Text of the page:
Those of you who work in a corporate set up would have definitely been subjected to experiences when your managers brag about their wives and children. You can’t fail to notice that twinkle in their eyes, the swell in their chests and the raised chins. Not forgetting the zillion times they make the ‘wives at home’ vis-a-vis the ‘manager in the office’ comparison during meetings and their pep talks! But if you’re a guy and you dare mention your boyfriend, immediately their faces contort into grotesque sneers. Often, over training sessions new entrants at my work place inevitably inquire whether I'm married and I reveal that I'm not, but would definitely like to get married to my boyfriend sooner or later (though, I must admit, I still haven't broached this topic with my boyfriend yet nor do I know how he'd react.)

On a lighter note, going out with some chums for a sutta break or chai can be a lot of fun! There are those guys who can’t resist telling you how ‘ripe’ and breathtakingly ravishing a particular woman in the office is. Apparently, the woman’s scent or her gait almost makes them wet, sorry, melt in their pants. I often wondered how they could possibly feel that way, until I happened to point out to them a guy who had sturdy thighs and a delicious chest chair! 
Knowing my temperament, I usually like to have a book beside me at all times. There are times when I have to wait for ten long minutes or more for my computer to reboot and I have a paroxysm of guilt that I’m wasting time, doing nothing. These guilt trips concerning time wastage only heightened after watching Andrew Niccol’s In Time, where the protagonist’s mother died only because she fell short by a few seconds of time, which meant life in her case. One day, it so happened that the book on my desk caught somebody’s attention. Little did I realize that a title such as Undoing Gender would ruffle anyone’s feathers. So I was discreetly advised not to get a book which had a title (like the word “gender”) that makes a political statement. I was somehow given to understand that if I sported the book with a contentious title, I was advocating gender ambiguity. And ironically, it seemed perfectly alright when the same person had a gender related discussion with someone of the other gender. So much for undoing gender! These little exchanges might seem rather trivial and mundane. But they also reflect how constricting our language and interactions are on a daily basis. Anything that upsets this forced internalized normalcy is often met with violence or is subtly ostracized if not penalized.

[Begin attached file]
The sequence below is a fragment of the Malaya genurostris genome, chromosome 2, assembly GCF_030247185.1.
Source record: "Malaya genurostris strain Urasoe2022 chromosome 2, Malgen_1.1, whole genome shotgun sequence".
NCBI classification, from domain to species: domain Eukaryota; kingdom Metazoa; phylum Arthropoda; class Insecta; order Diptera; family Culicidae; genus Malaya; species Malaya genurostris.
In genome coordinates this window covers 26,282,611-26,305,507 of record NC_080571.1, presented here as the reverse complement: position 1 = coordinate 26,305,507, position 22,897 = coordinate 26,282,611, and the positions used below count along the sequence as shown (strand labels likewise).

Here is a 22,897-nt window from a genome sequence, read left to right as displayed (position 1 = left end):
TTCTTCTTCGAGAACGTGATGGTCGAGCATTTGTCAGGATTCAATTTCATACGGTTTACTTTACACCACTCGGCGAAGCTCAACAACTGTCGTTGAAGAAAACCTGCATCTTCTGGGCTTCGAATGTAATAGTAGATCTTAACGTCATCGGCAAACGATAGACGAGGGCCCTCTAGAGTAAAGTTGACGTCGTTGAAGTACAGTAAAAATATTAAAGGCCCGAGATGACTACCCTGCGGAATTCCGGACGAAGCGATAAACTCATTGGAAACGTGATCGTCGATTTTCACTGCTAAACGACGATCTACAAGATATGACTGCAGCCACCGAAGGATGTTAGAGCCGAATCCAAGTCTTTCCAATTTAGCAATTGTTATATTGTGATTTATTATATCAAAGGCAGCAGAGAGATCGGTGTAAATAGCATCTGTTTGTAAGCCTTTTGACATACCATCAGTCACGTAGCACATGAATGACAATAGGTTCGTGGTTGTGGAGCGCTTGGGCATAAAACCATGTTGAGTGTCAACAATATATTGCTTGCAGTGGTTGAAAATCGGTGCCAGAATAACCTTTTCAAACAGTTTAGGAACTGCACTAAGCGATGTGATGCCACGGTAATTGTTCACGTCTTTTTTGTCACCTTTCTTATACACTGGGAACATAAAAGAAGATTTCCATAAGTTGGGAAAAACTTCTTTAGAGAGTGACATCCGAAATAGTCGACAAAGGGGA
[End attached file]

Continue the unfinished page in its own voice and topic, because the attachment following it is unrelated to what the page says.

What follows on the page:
Image taken: Times of India